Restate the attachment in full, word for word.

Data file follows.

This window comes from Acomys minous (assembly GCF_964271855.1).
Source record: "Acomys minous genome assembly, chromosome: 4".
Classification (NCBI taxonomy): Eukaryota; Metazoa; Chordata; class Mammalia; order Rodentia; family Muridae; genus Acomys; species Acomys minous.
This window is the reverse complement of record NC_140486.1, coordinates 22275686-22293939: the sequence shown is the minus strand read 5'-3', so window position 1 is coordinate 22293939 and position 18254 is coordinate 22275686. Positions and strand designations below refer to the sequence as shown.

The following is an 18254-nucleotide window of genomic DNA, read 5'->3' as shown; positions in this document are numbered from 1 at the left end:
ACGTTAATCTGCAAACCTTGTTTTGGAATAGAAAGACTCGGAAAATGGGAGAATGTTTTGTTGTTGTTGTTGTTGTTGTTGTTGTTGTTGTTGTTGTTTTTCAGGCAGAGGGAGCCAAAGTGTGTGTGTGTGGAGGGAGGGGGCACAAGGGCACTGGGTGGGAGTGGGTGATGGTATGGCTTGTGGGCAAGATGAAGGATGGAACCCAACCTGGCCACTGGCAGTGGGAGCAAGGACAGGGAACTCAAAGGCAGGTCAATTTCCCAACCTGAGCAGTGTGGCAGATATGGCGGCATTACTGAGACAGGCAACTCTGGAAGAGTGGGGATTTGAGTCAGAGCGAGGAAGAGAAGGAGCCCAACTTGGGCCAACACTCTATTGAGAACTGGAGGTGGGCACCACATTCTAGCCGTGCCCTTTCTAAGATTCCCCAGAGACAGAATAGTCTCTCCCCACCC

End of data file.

This window comes from Acomys minous (assembly GCF_964271855.1).
Source record: "Acomys minous genome assembly, chromosome: 4".
Classification (NCBI taxonomy): Eukaryota; Metazoa; Chordata; class Mammalia; order Rodentia; family Muridae; genus Acomys; species Acomys minous.
This window is the reverse complement of record NC_140486.1, coordinates 22275686-22293939: the sequence shown is the minus strand read 5'-3', so window position 1 is coordinate 22293939 and position 18254 is coordinate 22275686. Positions and strand designations below refer to the sequence as shown.

The following is an 18254-nucleotide window of genomic DNA, read 5'->3' as shown; positions in this document are numbered from 1 at the left end:
ACGTTAATCTGCAAACCTTGTTTTGGAATAGAAAGACTCGGAAAATGGGAGAATGTTTTGTTGTTGTTGTTGTTGTTGTTGTTGTTGTTGTTGTTGTTTTTCAGGCAGAGGGAGCCAAAGTGTGTGTGTGTGGAGGGAGGGGGCACAAGGGCACTGGGTGGGAGTGGGTGATGGTATGGCTTGTGGGCAAGATGAAGGATGGAACCCAACCTGGCCACTGGCAGTGGGAGCAAGGACAGGGAACTCAAAGGCAGGTCAATTTCCCAACCTGAGCAGTGTGGCAGATATGGCGGCATTACTGAGACAGGCAACTCTGGAAGAGTGGGGATTTGAGTCAGAGCGAGGAAGAGAAGGAGCCCAACTTGGGCCAACACTCTATTGAGAACTGGAGGTGGGCACCACATTCTAGCCGTGCCCTTTCTAAGATTCCCCAGAGACAGAATAGTCTCTCCCCACCC